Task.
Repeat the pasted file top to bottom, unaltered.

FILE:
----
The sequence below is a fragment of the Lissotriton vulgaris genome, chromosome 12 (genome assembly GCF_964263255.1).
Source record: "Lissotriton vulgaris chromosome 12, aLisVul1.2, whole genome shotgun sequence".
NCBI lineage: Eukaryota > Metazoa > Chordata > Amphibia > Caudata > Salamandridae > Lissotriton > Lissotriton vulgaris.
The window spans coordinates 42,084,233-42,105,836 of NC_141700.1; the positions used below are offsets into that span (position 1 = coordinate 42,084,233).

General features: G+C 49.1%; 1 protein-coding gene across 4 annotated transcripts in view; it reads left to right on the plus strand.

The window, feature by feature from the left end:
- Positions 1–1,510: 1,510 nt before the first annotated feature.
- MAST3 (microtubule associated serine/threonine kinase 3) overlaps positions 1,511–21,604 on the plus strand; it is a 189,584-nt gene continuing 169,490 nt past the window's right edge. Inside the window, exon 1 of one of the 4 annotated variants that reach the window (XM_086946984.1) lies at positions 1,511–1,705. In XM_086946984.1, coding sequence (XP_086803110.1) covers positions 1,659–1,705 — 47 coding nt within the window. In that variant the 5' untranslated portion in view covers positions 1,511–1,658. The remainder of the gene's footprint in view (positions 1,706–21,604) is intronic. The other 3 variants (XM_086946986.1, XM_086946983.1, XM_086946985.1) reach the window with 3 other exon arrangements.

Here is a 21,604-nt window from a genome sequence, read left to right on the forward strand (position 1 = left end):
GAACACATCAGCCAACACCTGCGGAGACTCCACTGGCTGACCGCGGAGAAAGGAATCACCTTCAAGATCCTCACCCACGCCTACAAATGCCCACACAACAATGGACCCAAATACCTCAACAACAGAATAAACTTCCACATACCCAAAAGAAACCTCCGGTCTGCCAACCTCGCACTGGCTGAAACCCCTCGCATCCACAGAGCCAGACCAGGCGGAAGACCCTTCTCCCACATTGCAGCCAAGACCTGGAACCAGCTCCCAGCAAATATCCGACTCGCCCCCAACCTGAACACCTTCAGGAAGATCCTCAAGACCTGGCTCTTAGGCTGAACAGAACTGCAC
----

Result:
The sequence below is a fragment of the Lissotriton vulgaris genome, chromosome 12 (genome assembly GCF_964263255.1).
Source record: "Lissotriton vulgaris chromosome 12, aLisVul1.2, whole genome shotgun sequence".
NCBI lineage: Eukaryota > Metazoa > Chordata > Amphibia > Caudata > Salamandridae > Lissotriton > Lissotriton vulgaris.
The window spans coordinates 42,084,233-42,105,836 of NC_141700.1; the positions used below are offsets into that span (position 1 = coordinate 42,084,233).

General features: G+C 49.1%; 1 protein-coding gene across 4 annotated transcripts in view; it reads left to right on the plus strand.

The window, feature by feature from the left end:
- Positions 1–1,510: 1,510 nt before the first annotated feature.
- MAST3 (microtubule associated serine/threonine kinase 3) overlaps positions 1,511–21,604 on the plus strand; it is a 189,584-nt gene continuing 169,490 nt past the window's right edge. Inside the window, exon 1 of one of the 4 annotated variants that reach the window (XM_086946984.1) lies at positions 1,511–1,705. In XM_086946984.1, coding sequence (XP_086803110.1) covers positions 1,659–1,705 — 47 coding nt within the window. In that variant the 5' untranslated portion in view covers positions 1,511–1,658. The remainder of the gene's footprint in view (positions 1,706–21,604) is intronic. The other 3 variants (XM_086946986.1, XM_086946983.1, XM_086946985.1) reach the window with 3 other exon arrangements.

Here is a 21,604-nt window from a genome sequence, read left to right on the forward strand (position 1 = left end):
GAACACATCAGCCAACACCTGCGGAGACTCCACTGGCTGACCGCGGAGAAAGGAATCACCTTCAAGATCCTCACCCACGCCTACAAATGCCCACACAACAATGGACCCAAATACCTCAACAACAGAATAAACTTCCACATACCCAAAAGAAACCTCCGGTCTGCCAACCTCGCACTGGCTGAAACCCCTCGCATCCACAGAGCCAGACCAGGCGGAAGACCCTTCTCCCACATTGCAGCCAAGACCTGGAACCAGCTCCCAGCAAATATCCGACTCGCCCCCAACCTGAACACCTTCAGGAAGATCCTCAAGACCTGGCTCTTAGGCTGAACAGAACTGCAC